Pro Tour-Philadelphia Preview

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The letter T!he Pro Tour pulls into the 30th Street Station in Philadelphia this Thursday, but before the first card is played, it's time to get the lowdown on the stories, players, cards, and decks you should watch for all weekend, from the LCQ to the finals webcast.

The format for the Pro Tour is Kamigawa Block Constructed, which means that players this weekend will all be wielding decks made up from only cards contained in the Champions of Kamigawa and Betrayers of Kamigawa expansions. This will be the first Block Constructed event for this set of cards and it will send out ripples that affect players looking to partake in other Constructed events for the next year-and-a-half.

The next major Constructed tournaments that will be relevant for us rank-and-file Magic players are Regional tournaments. Although by the time my Regionals rolls around the format will also incorporate the upcoming Saviors of Kamigawa expansion, this weekend's Block Constructed decks will nonetheless set the stage for the Standard format for months to come. If you look back at the top decks from last year's Block Pro Tour-Kobe, you will see a couple of familiar decks in the Top 8. While the winning Big Red deck hasn't necessarily been popular in Standard, Affinity may have been a factor at your local Standard tournaments over the past year. Kobe was also the first sighting of TwelvePost decks, which are now more commonly known as Tooth and Nail.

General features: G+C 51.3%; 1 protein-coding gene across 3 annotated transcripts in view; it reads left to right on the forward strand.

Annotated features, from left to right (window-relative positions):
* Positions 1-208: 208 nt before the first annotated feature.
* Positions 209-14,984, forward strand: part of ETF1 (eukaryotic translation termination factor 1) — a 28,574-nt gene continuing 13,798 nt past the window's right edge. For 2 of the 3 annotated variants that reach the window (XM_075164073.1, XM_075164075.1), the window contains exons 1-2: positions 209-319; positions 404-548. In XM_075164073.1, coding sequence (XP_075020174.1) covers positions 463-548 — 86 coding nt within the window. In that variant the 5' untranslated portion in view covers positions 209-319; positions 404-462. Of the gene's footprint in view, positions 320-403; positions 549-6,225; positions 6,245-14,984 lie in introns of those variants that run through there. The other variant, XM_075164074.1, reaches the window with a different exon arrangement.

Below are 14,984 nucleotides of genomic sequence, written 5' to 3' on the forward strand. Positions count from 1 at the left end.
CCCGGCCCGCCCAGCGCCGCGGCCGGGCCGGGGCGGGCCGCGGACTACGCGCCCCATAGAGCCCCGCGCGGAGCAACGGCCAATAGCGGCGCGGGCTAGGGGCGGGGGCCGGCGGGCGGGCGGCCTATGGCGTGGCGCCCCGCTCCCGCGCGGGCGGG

There could be an even more direct correlation between this weekend's activities and the new Standard. Thursday will provide players with a final shot at earning an invite to the Pro Tour with the aptly named Last Chance Qualifier, earning four players a midnight call from the governor. While the PTQs for Philadelphia were run using the wildly diverse Extended format, the LCQ is going to be using the relatively unexplored Standard format. Look for decklists, metagame breakdowns, and maybe even some Mike Flores analysis of what that tournament means for the future of Standard.